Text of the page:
Time for some real talk… Writing is always (I mean ALWAYS!) an area of “opportunity” for my fresh-faced second graders. I’ve decided that writing must be the “summer slip” for first graders. They are out of practice! But, what could I do as their teacher to help rebuild and expand on their writing? I found that my students have tremendous growth and maturity in their writing after I used just few quick tips! We’re talking five-paragraph essays from 8-year-olds, peeps! So today, I’m sharing five easy tips for improving students’ writing!
Tip For Improving Student Writing #1: MODEL! MODEL! MODEL!
Although it’s not ground-breaking, I cannot stress this one enough! If we want students to write, WE have to write, too. Almost every writing lesson I do, I model what I am looking for. And not just a “here’s what it should look/sound like model”… but an “actually writing it out in front of them” model!
Things you can model for your students:
- indenting paragraphs on lined paper.
- capitalization and using the correct ending punctuation.
- using the word wall as a resource for words you are not sure how to spell. 😉
- re-reading what is written out-loud to make sure it makes sense.
- how to use a brainstorm to shape your writing
- beefing up a sentence using strong verbs and adjectives
So, when in doubt…? MODEL.MODEL.MODEL!
How This Looks in the Classroom
Alright, let’s discuss how this looks in my classroom. At the beginning of the year, when we’re working on a writing piece, my modeling looks much different than it will towards the end of the year. There is a high level of scaffolding, with simple text structure and content. I expect that most of my students will copy what I am writing, so I move slowly through the process.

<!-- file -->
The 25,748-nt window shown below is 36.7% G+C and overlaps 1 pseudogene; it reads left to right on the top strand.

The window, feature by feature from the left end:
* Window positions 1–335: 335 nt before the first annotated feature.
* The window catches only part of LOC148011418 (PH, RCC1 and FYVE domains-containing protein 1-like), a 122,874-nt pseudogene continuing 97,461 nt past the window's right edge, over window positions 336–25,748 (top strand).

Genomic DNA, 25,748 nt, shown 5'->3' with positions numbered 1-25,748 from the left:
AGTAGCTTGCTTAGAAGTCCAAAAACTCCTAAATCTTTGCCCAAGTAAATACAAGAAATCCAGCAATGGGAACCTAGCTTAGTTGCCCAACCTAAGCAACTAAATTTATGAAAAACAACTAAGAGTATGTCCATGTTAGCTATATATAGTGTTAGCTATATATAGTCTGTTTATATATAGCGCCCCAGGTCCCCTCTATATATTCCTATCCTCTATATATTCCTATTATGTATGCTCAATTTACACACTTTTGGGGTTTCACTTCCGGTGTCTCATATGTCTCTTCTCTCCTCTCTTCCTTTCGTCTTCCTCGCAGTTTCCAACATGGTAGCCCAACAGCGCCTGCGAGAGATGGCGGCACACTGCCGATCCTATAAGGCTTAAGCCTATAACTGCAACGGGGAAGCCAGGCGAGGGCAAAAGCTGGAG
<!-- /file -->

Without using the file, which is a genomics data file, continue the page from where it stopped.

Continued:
Most of the writing magic happens on my whiteboard, so it’s hard to share what my writings look like because I *gasp* erase them! But here’s an example of a writing sample I made with my class when we were working on expository writings about our best friends.
As the year progresses, I still model. It just starts to mutate into less about what I am writing and more about what the students are writing. I might only write the grabber and an introduction sentence (more on those in a minute!) and then let the students fill in the supporting details. I may even swing back through at the end to brainstorm a few conclusion sentences and suggestions for zingers (Stay tuned!) As students are writing, I usually walk around and spot-check each student’s piece. This includes reading a few sentences out-loud, discussing word choice, and brainstorming ideas.